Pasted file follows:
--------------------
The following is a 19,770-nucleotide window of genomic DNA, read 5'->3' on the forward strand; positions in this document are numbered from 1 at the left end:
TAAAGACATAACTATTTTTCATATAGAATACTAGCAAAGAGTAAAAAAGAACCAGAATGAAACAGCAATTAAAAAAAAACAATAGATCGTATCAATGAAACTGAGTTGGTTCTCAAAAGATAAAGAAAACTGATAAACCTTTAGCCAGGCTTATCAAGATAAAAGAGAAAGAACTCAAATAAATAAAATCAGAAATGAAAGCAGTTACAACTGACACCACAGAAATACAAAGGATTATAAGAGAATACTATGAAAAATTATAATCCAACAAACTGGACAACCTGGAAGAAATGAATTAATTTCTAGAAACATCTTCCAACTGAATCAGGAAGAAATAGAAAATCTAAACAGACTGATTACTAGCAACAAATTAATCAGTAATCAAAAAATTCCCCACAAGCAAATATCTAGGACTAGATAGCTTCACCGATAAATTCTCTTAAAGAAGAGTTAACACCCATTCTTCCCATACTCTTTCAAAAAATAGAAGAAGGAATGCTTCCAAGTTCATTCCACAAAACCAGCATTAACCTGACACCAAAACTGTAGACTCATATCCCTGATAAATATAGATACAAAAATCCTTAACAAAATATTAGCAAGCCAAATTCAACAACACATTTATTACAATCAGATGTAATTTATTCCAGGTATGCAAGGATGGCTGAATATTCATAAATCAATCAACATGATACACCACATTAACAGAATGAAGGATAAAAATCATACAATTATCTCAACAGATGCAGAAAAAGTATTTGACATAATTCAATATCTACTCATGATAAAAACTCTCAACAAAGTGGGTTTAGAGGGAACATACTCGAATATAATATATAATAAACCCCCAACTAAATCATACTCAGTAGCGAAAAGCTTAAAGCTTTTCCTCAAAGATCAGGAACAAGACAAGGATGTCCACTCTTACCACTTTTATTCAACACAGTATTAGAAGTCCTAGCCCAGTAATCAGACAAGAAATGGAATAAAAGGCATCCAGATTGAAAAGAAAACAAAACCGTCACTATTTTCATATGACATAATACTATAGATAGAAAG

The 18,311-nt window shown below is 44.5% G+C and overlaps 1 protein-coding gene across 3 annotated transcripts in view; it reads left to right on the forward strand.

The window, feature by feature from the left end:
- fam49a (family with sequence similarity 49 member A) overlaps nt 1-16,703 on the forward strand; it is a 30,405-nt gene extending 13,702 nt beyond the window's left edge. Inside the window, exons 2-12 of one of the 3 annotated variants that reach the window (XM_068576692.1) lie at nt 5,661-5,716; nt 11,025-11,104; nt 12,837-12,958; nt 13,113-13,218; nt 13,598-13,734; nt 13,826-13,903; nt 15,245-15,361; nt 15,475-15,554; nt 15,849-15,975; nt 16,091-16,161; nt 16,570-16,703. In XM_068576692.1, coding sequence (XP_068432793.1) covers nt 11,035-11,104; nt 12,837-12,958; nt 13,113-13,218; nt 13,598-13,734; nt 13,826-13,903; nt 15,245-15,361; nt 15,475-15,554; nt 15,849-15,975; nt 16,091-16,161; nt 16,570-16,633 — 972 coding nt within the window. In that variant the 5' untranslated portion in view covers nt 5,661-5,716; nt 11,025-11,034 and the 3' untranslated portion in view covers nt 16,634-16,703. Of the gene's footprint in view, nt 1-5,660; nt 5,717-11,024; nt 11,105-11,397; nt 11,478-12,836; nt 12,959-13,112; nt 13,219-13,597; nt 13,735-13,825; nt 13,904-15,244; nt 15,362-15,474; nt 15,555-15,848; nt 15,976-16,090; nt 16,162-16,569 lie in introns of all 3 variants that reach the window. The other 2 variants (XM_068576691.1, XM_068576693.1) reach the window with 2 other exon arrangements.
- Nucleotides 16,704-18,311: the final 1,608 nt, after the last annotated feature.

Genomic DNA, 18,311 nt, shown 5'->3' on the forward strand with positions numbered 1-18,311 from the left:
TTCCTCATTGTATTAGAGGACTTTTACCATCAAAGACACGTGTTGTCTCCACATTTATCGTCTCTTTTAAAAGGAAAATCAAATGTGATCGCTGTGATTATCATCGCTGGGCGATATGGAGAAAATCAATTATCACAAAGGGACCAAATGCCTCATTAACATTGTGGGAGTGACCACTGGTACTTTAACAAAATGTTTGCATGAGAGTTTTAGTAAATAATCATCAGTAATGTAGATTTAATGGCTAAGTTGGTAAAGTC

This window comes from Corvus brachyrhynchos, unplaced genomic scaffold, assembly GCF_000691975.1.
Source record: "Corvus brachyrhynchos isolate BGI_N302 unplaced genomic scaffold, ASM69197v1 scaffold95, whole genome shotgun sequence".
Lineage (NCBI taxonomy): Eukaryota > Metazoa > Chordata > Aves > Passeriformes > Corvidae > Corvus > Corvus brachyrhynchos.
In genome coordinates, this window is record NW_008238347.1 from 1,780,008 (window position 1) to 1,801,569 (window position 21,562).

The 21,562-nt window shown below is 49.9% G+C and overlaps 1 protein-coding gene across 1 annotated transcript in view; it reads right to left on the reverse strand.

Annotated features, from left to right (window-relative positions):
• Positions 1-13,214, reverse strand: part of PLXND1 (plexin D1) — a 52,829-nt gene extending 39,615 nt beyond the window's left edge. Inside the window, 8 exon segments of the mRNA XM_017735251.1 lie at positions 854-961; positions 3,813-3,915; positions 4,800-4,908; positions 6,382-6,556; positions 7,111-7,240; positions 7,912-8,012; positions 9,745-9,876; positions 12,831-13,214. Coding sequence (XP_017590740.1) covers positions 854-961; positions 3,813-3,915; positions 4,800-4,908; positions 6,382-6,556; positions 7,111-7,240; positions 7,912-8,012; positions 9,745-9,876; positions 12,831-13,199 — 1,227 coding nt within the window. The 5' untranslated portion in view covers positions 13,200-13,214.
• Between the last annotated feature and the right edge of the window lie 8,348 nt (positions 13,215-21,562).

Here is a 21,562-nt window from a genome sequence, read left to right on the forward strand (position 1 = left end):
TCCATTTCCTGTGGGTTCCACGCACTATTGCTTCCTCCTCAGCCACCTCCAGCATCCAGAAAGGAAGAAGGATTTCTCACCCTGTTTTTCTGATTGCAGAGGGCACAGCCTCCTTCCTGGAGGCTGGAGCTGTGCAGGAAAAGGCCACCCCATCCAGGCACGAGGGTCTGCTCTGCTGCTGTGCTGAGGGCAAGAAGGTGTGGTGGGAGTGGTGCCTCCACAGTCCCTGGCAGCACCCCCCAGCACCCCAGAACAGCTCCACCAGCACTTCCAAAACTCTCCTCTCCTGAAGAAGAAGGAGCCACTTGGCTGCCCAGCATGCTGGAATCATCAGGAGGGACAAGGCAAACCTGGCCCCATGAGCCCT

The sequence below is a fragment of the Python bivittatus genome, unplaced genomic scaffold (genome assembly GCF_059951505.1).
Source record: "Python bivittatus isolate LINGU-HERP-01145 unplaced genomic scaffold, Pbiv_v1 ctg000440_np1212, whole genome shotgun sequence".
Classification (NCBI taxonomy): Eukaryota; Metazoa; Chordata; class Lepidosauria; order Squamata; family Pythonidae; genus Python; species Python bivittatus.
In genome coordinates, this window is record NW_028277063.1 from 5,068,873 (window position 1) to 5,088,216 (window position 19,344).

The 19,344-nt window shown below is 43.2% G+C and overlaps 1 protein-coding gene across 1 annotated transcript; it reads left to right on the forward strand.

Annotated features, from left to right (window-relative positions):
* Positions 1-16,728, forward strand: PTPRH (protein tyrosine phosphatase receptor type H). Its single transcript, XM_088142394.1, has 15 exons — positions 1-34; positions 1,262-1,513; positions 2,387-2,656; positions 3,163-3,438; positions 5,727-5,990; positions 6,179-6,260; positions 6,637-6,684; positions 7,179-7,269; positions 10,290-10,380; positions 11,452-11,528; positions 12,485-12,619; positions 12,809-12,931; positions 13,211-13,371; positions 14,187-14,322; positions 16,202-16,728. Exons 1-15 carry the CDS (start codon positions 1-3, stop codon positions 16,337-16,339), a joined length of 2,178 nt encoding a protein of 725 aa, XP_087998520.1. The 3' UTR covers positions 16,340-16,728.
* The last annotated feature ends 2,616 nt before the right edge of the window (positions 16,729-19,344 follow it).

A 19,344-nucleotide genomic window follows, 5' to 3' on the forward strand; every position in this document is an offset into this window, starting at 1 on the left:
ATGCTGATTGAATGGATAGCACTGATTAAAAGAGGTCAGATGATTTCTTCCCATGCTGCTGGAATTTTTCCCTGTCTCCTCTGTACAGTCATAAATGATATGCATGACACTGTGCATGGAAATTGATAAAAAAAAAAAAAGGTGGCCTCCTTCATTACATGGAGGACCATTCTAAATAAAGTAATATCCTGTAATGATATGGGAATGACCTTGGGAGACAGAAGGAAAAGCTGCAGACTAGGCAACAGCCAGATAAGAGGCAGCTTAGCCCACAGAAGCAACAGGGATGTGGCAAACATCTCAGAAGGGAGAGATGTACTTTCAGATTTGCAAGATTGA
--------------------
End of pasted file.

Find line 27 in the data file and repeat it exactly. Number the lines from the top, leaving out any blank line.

A 19,344-nucleotide genomic window follows, 5' to 3' on the forward strand; every position in this document is an offset into this window, starting at 1 on the left: